Trying Out a Federal Job

Quiz Question

1. The MSPB stands for:
The U.S. Merit Systems Protection Board
Marine Service Public Broadcasting
2. KSA stands for: Knowledge, Skills, and Abilities
True
False
3. A job simulation means an assessment that presents applicants with realistic, job-related situations and documents their behaviors or responses to help determine their qualifications for the job.
True
False
4. Some estimates show that the cost of hiring a person who does not have the right KSAs is up to three times the employee’s salary in terms of wasted hiring time, training costs, salary, benefits, and severance pay.

True
False
5. For instance, a 2004 study found that managers in the United States spend about 13 percent of their time correcting employees’ mistakes.15 Other research has found that poor selection can lead to increased turnover and absenteeism.
True
False
6. Ideally, HR staffs and selecting officials work closely together to identify, develop, and administer the tools used to assess applicant qualifications because HR staffs are often the assessment and selection experts in the agency and selecting officials are the subject matter experts (SMEs). We asked questionnaire respondents a number of questions related to the roles and responsibilities of HR staffs and selecting officials in the assessment process.
True
False
7. For which purpose is the job simulation most used?
To determine minimum qualifications
To identify relative qualifications, after minimum qualifications have been determined
To distinguish among the best qualified applicants, after relative qualifications have been determined
It is used at different times throughout the process, depending on the Vacancy
8. Structured interviews : Employ objective, pre-determined rules for eliciting, observing, and evaluating interview responses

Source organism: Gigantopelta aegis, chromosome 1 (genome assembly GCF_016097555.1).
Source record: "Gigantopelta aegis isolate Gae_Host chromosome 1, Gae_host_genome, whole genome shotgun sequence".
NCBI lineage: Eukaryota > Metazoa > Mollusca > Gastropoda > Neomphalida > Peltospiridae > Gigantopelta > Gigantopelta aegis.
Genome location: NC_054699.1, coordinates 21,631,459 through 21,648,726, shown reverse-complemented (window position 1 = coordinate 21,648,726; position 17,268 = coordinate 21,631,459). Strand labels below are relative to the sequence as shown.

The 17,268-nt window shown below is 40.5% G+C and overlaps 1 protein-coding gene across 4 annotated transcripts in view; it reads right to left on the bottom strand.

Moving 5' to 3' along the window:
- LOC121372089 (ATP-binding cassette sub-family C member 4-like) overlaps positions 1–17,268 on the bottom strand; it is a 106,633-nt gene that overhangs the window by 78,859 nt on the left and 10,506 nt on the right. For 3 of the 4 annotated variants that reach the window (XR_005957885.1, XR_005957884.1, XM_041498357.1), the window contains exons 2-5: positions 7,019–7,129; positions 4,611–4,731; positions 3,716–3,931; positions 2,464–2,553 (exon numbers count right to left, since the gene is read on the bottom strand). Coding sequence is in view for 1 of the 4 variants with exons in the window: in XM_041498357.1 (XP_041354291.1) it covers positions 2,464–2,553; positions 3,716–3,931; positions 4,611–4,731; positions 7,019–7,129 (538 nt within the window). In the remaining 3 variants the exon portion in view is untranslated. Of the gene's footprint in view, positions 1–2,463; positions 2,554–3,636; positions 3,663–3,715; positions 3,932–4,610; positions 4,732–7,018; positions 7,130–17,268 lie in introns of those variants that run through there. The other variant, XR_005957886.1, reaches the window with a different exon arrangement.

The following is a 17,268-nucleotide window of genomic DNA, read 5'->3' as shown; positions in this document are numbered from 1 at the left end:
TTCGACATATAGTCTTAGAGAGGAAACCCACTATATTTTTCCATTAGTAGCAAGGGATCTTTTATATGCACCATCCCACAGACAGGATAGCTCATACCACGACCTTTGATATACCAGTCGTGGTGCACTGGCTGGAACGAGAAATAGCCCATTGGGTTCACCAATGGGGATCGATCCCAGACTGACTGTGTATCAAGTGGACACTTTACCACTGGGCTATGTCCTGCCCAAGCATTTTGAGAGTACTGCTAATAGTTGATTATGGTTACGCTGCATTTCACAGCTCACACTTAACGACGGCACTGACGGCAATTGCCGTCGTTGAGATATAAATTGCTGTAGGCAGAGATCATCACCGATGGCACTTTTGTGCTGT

True
False
9. Unstructured interviews: in which questions asked may be unplanned and vary across interviews, and the results are analyzed and applied subjectively
True
False
10. Cognitive ability tests that estimate applicants’ abilities involved in thinking (e.g., reasoning, perception, memory, verbal and math ability, and problem solving)
True
False
11. Accomplishment records in which applicants provide written descriptions of personal accomplishments that best illustrate their proficiency on critical job competencies, and a panel of trained raters use competency-based benchmarks to score the degree to which the behaviors and outcomes reflect the benchmark levels of proficiency
True
False
12. Job knowledge tests that measure the applicant’s current knowledge of the field/job (e.g., a test that measures an applicant’s knowledge of basic chemistry or accounting principles).
True
False
13. Work sample tests That require the applicant to actually perform a critical job task to measure his/her current ability to perform a part of the job (e.g., a role-play between a customer service representative applicant and an angry customer or an x-ray technician reading an x-ray).
True
False
14. Situational judgment tests that measure how an applicant might react to a particular situation (e.g., showing the applicant a video of a specific situation and asking them a variety of questions that would demonstrate how they might react in that situation).
True
False
15. Assessment centers in which applicants’ performance is observed in several job-related exercises, such as leaderless group discussions and business games (e.g., the assessment procedure for Presidential Management Fellows).
True
False
16. Job try-out procedures in which an applicant is hired with minimal screening, evaluated over a specified period of time to determine if he/she is a good fit for the job, and is actively separated or retained on the basis of performance (as opposed to a typical probationary or trial period in which finalizing the applicant’s appointment is fairly standard procedure).
True
False